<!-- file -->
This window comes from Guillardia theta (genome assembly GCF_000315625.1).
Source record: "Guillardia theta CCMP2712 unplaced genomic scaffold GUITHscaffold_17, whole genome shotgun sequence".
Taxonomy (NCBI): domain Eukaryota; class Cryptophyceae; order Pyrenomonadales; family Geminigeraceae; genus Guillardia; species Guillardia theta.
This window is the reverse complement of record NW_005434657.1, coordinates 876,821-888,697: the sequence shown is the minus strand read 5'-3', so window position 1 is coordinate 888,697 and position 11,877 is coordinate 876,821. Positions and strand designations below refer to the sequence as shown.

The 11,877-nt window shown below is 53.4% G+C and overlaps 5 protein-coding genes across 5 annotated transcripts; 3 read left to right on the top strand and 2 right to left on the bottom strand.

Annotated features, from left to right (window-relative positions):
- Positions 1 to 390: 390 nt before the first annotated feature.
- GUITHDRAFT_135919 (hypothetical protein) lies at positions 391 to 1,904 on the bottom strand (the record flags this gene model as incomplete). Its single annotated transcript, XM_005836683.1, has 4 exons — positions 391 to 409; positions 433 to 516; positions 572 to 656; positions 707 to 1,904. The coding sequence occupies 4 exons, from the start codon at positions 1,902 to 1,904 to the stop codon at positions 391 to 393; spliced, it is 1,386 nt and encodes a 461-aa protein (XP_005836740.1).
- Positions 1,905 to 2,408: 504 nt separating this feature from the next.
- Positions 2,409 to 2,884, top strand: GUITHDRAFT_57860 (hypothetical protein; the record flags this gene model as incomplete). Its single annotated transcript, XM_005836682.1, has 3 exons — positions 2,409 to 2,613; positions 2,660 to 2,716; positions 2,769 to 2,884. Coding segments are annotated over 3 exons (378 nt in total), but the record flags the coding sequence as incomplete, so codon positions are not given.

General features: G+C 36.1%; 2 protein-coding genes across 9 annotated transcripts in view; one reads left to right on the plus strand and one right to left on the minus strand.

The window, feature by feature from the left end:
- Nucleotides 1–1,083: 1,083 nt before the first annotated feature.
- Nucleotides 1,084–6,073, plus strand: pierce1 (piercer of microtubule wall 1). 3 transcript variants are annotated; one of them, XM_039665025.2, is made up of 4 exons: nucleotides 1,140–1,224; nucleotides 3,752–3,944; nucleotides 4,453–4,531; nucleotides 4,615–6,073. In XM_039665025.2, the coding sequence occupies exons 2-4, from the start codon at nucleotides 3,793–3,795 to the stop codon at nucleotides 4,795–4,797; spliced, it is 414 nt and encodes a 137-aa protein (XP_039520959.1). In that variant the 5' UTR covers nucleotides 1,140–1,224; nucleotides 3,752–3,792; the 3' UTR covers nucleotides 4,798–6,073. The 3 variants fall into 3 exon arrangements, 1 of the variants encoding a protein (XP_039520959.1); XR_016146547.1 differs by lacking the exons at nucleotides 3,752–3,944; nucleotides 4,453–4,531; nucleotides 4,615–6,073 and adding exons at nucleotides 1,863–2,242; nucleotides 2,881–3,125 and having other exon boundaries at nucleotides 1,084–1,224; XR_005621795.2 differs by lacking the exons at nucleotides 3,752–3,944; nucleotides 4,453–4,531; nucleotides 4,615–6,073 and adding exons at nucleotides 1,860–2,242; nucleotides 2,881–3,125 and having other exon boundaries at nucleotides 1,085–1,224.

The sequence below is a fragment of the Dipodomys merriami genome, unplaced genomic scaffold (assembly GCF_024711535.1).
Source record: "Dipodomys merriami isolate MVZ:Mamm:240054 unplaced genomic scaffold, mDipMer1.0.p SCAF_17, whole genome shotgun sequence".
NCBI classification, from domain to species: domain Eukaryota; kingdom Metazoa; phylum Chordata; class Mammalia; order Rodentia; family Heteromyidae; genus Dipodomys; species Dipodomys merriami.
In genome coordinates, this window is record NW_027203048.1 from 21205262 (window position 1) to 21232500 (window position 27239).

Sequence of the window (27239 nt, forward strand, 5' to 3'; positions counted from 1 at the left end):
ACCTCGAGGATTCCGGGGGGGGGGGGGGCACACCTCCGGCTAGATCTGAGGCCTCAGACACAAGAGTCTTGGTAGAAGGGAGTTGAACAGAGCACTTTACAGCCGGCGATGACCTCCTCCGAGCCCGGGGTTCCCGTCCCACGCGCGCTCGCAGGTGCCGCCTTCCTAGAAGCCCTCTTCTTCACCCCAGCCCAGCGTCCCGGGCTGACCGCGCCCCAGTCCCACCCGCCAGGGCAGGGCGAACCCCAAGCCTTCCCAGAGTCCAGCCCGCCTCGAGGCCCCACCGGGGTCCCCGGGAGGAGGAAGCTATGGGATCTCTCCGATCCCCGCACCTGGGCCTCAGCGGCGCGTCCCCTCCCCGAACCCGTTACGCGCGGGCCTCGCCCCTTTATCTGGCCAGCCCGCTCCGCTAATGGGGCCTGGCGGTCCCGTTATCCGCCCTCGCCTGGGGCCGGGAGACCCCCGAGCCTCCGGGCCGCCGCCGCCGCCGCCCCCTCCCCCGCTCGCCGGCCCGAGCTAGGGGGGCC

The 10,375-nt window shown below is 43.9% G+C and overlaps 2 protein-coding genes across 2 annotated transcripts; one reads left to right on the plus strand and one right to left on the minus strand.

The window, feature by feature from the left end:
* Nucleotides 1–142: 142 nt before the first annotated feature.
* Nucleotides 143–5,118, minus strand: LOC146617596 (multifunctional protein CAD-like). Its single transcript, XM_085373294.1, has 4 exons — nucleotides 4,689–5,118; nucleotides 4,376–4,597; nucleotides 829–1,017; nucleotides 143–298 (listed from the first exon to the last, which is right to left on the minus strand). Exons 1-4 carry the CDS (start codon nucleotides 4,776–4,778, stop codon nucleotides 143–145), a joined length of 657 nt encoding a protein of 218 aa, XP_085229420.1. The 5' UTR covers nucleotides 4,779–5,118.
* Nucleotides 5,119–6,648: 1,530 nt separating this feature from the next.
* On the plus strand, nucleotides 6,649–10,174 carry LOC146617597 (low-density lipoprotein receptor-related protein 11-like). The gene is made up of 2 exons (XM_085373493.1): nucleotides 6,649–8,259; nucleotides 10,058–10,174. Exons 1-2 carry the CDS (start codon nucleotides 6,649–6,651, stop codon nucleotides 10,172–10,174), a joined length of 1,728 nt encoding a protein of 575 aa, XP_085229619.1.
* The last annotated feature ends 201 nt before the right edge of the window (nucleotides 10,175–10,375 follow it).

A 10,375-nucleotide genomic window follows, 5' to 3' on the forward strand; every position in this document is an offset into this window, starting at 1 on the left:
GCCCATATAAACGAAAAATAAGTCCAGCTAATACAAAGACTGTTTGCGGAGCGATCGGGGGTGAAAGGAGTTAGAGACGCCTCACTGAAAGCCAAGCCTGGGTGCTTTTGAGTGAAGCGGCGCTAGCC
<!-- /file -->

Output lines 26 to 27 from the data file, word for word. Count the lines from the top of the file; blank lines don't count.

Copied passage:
* On the plus strand, nucleotides 6,649–10,174 carry LOC146617597 (low-density lipoprotein receptor-related protein 11-like). The gene is made up of 2 exons (XM_085373493.1): nucleotides 6,649–8,259; nucleotides 10,058–10,174. Exons 1-2 carry the CDS (start codon nucleotides 6,649–6,651, stop codon nucleotides 10,172–10,174), a joined length of 1,728 nt encoding a protein of 575 aa, XP_085229619.1.
* The last annotated feature ends 201 nt before the right edge of the window (nucleotides 10,175–10,375 follow it).